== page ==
verb (used without object), dot·ed, dot·ing. Also doat.
to bestow or express excessive love or fondness habitually (usually followed by on or upon): They dote on their youngest daughter.
to show a decline of mental faculties, especially associated with old age.
Origin of dote
1175–1225; Middle English doten to behave foolishly, become feeble-minded; cognate with Middle Dutch doten.Related formsdot·er, noun
Based on the Random House Unabridged Dictionary, © Random House, Inc. 2019
Related Words for doteradulator
Examples from the Web for doter
Historical Examples of doter
British Dictionary definitions for doter
Derived Formsdoter or now rarely doater, noun
(foll by on or upon) to love to an excessive or foolish degree
to be foolish or weak-minded, esp as a result of old age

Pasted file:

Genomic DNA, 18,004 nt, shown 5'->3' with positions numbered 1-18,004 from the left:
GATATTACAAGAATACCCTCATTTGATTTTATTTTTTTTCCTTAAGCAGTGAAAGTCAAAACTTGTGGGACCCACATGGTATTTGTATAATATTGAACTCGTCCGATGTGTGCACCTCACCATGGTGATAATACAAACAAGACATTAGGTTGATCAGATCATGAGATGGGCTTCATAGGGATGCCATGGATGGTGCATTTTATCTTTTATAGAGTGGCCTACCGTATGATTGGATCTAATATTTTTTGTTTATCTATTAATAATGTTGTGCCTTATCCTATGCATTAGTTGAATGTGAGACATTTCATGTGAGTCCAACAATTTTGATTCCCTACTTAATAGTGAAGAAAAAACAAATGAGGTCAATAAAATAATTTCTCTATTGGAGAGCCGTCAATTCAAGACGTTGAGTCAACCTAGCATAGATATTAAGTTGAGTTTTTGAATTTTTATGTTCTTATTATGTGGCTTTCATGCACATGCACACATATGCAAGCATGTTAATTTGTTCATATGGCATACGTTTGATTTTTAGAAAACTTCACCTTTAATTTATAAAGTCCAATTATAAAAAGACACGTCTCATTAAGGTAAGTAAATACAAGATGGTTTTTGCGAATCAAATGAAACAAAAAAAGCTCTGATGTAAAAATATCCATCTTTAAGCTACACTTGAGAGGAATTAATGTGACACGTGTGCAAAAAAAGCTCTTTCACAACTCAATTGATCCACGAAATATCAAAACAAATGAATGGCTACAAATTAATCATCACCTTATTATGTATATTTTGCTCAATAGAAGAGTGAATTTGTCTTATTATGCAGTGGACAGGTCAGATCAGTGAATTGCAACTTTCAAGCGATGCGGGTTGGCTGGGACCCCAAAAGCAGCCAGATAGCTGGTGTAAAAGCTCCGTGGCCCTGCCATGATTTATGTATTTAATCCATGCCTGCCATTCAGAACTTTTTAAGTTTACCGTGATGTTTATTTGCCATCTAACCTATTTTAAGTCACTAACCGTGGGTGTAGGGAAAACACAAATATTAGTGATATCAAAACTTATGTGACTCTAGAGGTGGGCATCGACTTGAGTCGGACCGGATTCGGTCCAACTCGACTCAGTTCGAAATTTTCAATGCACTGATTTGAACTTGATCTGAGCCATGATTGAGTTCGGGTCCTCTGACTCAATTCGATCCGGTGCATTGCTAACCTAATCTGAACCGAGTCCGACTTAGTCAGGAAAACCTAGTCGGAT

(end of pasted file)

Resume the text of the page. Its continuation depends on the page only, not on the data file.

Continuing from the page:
Word Origin for dote
C13: related to Middle Dutch doten to be silly, Norwegian dudra to shake
Collins English Dictionary - Complete & Unabridged 2012 Digital Edition
© William Collins Sons & Co. Ltd. 1979, 1986 © HarperCollins
Publishers 1998, 2000, 2003, 2005, 2006, 2007, 2009, 2012
Word Origin and History for doter
c.1200, "to be feeble-minded from age," from Middle Low German doten "be foolish," of unknown origin. Meaning "to be infatuated" is from late 15c. Related: Doted; dotes; doting.
Online Etymology Dictionary, © 2010 Douglas Harper